How To Swim Like Phelps…

Or  Popov, or Thorpe, or Torres, or [insert your favorite elite swimmer here].

Now that anyone can access video clips of elite swimmers in the middle of their winning races, there is a often a false assumption made when trying to extract technique ideas from those swims…

The stroke (in all it’s intricate details) that they are using at that world-record pace is not necessarily appropriate for the pace you are able to swim at. You may not be able to take their stroke at their speed and make it work properly at your speed- there is much involved with the physics of water and physiology here.

The stroke you see [Famous Swimmer] using at her world-record pace is not the same stroke she uses when swimming at your pace. The stroke (and I mean the whole choreography of SL, SR, timing, pattern) that she applies in that race is appropriate to that speed. When she slows down that stroke changes shape to adapt to the nature of the water moving around her- the tempo decreases, the stroke (that is already long) is lengthened out even more, there is more overlap, etc.

If you want to swim like [Famous Swimmer] at his world record pace, I recommend that you first learn to imitate his pattern and skill when he is swimming at your current pace. His pattern at your pace has the foundation within it that he then builds his speed upon- at slower speeds he demonstrates long stroke quality that he is able to maintain at higher tempos- and that is what you need to learn to do. This is the key to swimming faster- not simply more power (or more tempo), rather very deliberate technique with the right amount of power applied with precision.

Here’s a hint on how to do it: first develop the long stroke, then the train to hold that long stroke at higher tempos and for longer distances.

For any swimmer with a mastery mindset, every stroke, at any pace is deliberate. A highly-trained, technique-oriented swimmer takes each stroke at your pace just as deliberately as when she swims at her world-record pace. Learn to swim ‘slow’ like your favorite elite before you try to swim ‘fast’ like her. Master the skills required to swim as smoothly as she does at your speed and you’ll be at a serious advantage in adopting her style at higher speeds.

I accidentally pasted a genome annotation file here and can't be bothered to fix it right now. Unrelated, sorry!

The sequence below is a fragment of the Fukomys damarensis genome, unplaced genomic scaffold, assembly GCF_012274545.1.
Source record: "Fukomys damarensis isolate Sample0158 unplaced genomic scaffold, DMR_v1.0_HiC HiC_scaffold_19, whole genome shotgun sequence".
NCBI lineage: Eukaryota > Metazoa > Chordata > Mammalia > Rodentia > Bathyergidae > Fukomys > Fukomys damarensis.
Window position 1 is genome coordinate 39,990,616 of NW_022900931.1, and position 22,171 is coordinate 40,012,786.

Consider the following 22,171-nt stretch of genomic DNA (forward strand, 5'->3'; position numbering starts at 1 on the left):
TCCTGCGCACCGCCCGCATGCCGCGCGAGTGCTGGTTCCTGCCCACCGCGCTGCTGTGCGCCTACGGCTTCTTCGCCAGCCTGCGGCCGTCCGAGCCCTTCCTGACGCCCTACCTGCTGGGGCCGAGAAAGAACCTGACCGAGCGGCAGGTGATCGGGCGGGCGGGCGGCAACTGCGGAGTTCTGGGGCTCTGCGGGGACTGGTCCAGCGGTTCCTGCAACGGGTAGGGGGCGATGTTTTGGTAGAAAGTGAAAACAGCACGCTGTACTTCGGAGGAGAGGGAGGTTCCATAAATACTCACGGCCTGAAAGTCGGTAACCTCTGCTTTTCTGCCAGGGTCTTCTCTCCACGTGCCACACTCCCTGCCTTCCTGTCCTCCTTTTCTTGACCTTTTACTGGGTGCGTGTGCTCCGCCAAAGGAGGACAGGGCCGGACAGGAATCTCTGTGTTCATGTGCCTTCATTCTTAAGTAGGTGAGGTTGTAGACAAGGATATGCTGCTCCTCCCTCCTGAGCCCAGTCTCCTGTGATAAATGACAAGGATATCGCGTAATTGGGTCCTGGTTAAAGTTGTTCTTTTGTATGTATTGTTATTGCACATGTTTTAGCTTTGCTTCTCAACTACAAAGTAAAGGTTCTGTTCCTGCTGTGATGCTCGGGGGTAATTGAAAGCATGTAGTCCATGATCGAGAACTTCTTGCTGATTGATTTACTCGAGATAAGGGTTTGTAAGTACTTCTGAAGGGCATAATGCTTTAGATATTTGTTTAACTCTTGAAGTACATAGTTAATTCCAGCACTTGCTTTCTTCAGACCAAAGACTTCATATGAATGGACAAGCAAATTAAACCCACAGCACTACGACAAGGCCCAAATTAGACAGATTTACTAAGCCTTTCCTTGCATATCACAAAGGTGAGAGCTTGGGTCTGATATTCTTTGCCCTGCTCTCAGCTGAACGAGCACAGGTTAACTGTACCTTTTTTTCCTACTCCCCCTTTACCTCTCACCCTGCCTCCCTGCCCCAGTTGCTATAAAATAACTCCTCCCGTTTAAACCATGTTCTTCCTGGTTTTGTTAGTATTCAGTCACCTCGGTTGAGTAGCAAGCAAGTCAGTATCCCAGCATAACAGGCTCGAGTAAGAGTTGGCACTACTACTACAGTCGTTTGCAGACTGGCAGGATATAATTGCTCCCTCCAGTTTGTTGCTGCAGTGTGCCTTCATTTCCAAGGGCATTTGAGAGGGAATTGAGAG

Now good luck finding video of your favorite one swimming slow! That isn’t cool enough to get much airing on Youtube, but it would be worth gold to learn from.

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2 responses to “How To Swim Like Phelps…

    • Hello Fred! If only we could get some of those [famous swimmers] to come visit and pace beside us!

      I have not heard of this Pacer2swim device until you mentioned it. I just read some on their website. Very intriguing. It has some distinct training benefit in that an individual’s pacing plan can be programmed and trained for with this giving live feedback during the swim itself. Obviously not a device accessible to any ordinary swimmer! But still, it is exciting to see someone working on technology like this. The possibilities are seemingly endless.

      Geek swimmers (like me) can work out a rough poor-man’s version of this (for at least one of the functions of the P2S device) with stroke counting and a Tempo Trainer, and setting up some markers on the pool floor. But the poor-man’s version requires the swimmer to hold some numbers in his brain while swimming to use it. He would have to count stroke each lap and then remember what count he must be at as he hits each marker on the floor of the pool. It sounds a little crazy but I actually do this in pool practice. (Hence, the geek swimmer title). For example, using a TT and have set a certain SPL x Tempo combination to achieve a certain pace, if I hit the half-way marker at 7.5 stroke count instead of 7 then I know I am on track to be 1 second behind my intended pace for that lap. I had better lengthen my stroke for the rest of the length in order to make up for that pace deficit.

      But still, the P2S device raises some very interesting training possibilities. No doubt it would make certain advanced training activities we do a lot easier to measure. But it would be a bit tough to use in a lane full of swimmers. Maybe they could make a strip down the lane with 4 LED colored rows on it and each swimmer in the lane gets her own color to follow! Then it could work for a club (and a coach with time to program all that).

      Now this has got me daydreaming…

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